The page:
David Onions, PhD FMedSCi DVMS(hon) FRSA FRSE, is an investor in biomedical companies and former Chief Medical Officer of Invitrogen/Life Technologies (now Thermo Fisher). He founded 2 biotechnology companies (Q-One Biotech and BioOutsource) which, in total, exited for ˜$100M and he was involved in the buy-out of BioReliance which was sold for $450M to Sigma-Aldrich (now Merck KGaA).
He was formerly a member of the board of BioReliance, VP of its commercial operations and the Chief Scientific Officer of the company. Prior to that he was a founder and President of Q-One Biotech Inc., a company involved in the GMP production and safety evaluation of biotechnology products. The company was awarded the Scottish Council for Development & Industry Award 2002 and the Biotech Scotland Award 2002. In 2003 the company was acquired by Invitrogen (now Thermo-Fisher) where David Onions became the Chief Medical Officer, overseeing the company’s developments of clinically based molecular programs.
In 2007 David was involved in a management buyout of BioReliance from Life Technologies and in 2012 the company was sold to Sigma-Aldrich. He was a co-founder of BioOutsource a rapidly growing service company for the biotechnology industry which was sold to Sartorius in 2015. In 2014 he became a founder director of Citalytics Inc. a company involved in statistical and analysis and unstructured text analysis for Life-Science companies.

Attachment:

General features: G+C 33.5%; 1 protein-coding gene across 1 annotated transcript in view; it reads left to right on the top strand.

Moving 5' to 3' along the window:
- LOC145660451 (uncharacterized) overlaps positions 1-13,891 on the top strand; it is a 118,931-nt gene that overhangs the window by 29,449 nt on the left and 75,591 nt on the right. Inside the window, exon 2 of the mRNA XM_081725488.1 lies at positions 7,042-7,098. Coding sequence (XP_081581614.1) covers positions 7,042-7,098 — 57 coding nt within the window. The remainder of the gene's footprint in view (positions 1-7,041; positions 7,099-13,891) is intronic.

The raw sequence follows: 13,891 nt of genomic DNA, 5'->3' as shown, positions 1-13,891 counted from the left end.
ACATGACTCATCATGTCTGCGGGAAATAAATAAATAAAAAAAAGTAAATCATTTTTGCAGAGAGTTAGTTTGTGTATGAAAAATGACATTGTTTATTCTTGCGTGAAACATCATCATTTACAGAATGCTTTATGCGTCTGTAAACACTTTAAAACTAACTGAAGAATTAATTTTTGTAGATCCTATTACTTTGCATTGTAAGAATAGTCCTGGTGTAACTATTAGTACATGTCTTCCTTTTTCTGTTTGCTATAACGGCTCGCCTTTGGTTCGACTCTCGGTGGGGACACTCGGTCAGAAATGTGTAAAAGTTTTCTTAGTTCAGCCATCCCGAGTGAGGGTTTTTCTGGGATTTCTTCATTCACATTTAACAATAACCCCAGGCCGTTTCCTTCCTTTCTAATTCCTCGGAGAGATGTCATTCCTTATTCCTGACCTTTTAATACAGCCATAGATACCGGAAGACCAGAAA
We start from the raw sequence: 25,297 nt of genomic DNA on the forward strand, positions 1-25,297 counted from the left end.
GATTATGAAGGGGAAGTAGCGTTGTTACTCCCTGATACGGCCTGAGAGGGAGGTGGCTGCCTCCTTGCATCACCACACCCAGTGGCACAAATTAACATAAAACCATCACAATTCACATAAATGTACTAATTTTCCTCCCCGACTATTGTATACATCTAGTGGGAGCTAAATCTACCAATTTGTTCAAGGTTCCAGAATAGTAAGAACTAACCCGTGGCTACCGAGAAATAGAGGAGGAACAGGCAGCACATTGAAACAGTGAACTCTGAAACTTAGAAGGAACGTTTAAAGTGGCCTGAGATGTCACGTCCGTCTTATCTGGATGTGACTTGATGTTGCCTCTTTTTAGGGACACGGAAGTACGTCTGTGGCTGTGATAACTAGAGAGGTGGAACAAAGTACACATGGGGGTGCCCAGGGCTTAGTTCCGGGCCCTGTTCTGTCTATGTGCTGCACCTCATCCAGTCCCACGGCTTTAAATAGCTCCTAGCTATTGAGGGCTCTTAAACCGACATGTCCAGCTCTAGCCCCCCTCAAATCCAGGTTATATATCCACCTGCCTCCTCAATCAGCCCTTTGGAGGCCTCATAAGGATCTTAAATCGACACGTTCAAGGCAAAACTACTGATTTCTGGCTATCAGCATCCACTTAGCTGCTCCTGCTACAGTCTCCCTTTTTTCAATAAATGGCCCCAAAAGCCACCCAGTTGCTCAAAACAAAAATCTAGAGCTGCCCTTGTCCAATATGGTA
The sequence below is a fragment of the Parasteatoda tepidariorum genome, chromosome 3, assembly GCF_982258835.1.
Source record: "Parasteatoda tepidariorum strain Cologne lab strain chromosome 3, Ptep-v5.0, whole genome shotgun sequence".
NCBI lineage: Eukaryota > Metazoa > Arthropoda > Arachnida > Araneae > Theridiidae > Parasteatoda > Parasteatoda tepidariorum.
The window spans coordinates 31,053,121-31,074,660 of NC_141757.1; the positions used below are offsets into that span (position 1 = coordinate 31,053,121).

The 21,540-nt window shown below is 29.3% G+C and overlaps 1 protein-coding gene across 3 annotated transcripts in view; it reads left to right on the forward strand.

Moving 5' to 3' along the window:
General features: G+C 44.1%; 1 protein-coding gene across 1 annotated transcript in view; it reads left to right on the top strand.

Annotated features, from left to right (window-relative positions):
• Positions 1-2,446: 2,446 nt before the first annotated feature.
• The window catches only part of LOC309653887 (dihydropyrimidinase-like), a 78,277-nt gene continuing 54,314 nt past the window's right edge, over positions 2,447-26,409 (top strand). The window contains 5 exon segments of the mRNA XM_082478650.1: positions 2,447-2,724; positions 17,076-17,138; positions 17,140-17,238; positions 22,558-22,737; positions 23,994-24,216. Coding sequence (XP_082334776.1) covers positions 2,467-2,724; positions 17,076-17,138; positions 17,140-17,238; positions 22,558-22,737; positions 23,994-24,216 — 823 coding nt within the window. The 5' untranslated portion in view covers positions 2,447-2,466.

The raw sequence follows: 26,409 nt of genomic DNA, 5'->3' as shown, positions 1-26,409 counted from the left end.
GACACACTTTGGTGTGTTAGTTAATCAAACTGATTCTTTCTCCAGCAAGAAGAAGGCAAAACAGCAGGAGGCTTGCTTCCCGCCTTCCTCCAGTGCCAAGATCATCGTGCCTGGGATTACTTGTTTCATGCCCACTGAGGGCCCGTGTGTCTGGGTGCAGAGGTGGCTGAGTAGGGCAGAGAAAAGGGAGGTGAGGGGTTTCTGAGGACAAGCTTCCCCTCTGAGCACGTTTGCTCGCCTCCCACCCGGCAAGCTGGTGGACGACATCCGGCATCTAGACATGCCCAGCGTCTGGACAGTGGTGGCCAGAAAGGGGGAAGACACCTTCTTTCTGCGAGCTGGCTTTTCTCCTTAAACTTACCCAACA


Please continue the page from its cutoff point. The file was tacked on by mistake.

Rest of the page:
Prior to his commercial activities David was Professor of Veterinary Pathology at the University of Glasgow and Director of the Leukaemia Research Fund’s Human Virus Centre.
David Onions is a member or, former member, of several advisory groups including the UK Advisory Committee on Release of GMOs Into the Environment (ACRE), the FDA xenotransplantation advisory committee, The World Health Organisations Expert Advisory Panel on Biological Standardization and The UK Medical Research Council Stem Foundation.
He has been awarded the Norman Hall Gold Medal for Research into Animal Diseases from the Royal College of Veterinary Surgeons, the Animal Health Trust Award for Outstanding Scientific Achievement and The British Veterinary Association’s Dalrympel-Champney Cup and Medal for contributions to veterinary science.
In 2005 he was awarded the Scottish Enterprise award for Leading Individual Contribution to Life Sciences in 2005 and the Invitrogen’s employee of the year (Quest) Award 2005. In 2006 he received an Honorary Doctorate (DVMS) from the University of Glasgow for services to biotechnology and veterinary medicine.
He is a Fellow of the Royal Society of Edinburgh, Fellow of the Academy of Medical Sciences and a Fellow of the Royal Society of Arts.